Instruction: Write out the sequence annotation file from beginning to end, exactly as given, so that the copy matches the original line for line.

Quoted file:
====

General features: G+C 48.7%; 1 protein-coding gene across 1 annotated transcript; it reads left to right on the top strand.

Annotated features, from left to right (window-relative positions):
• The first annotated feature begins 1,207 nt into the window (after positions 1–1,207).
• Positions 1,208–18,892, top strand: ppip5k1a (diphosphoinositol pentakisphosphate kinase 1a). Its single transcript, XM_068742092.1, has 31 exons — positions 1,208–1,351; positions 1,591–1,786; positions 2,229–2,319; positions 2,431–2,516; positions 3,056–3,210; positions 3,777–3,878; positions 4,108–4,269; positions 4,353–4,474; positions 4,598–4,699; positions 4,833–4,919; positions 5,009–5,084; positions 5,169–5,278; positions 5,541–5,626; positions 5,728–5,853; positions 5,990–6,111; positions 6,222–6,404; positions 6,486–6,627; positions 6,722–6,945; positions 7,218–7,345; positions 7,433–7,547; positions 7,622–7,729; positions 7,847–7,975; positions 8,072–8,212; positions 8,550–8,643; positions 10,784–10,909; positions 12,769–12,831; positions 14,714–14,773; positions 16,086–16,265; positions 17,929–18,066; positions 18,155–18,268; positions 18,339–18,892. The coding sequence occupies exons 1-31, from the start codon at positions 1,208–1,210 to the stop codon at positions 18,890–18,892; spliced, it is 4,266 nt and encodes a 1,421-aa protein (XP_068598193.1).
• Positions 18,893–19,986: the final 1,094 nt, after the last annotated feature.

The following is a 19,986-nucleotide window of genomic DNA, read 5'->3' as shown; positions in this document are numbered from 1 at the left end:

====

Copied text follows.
General features: G+C 48.7%; 1 protein-coding gene across 1 annotated transcript; it reads left to right on the top strand.

Annotated features, from left to right (window-relative positions):
• The first annotated feature begins 1,207 nt into the window (after positions 1–1,207).
• Positions 1,208–18,892, top strand: ppip5k1a (diphosphoinositol pentakisphosphate kinase 1a). Its single transcript, XM_068742092.1, has 31 exons — positions 1,208–1,351; positions 1,591–1,786; positions 2,229–2,319; positions 2,431–2,516; positions 3,056–3,210; positions 3,777–3,878; positions 4,108–4,269; positions 4,353–4,474; positions 4,598–4,699; positions 4,833–4,919; positions 5,009–5,084; positions 5,169–5,278; positions 5,541–5,626; positions 5,728–5,853; positions 5,990–6,111; positions 6,222–6,404; positions 6,486–6,627; positions 6,722–6,945; positions 7,218–7,345; positions 7,433–7,547; positions 7,622–7,729; positions 7,847–7,975; positions 8,072–8,212; positions 8,550–8,643; positions 10,784–10,909; positions 12,769–12,831; positions 14,714–14,773; positions 16,086–16,265; positions 17,929–18,066; positions 18,155–18,268; positions 18,339–18,892. The coding sequence occupies exons 1-31, from the start codon at positions 1,208–1,210 to the stop codon at positions 18,890–18,892; spliced, it is 4,266 nt and encodes a 1,421-aa protein (XP_068598193.1).
• Positions 18,893–19,986: the final 1,094 nt, after the last annotated feature.

The following is a 19,986-nucleotide window of genomic DNA, read 5'->3' as shown; positions in this document are numbered from 1 at the left end: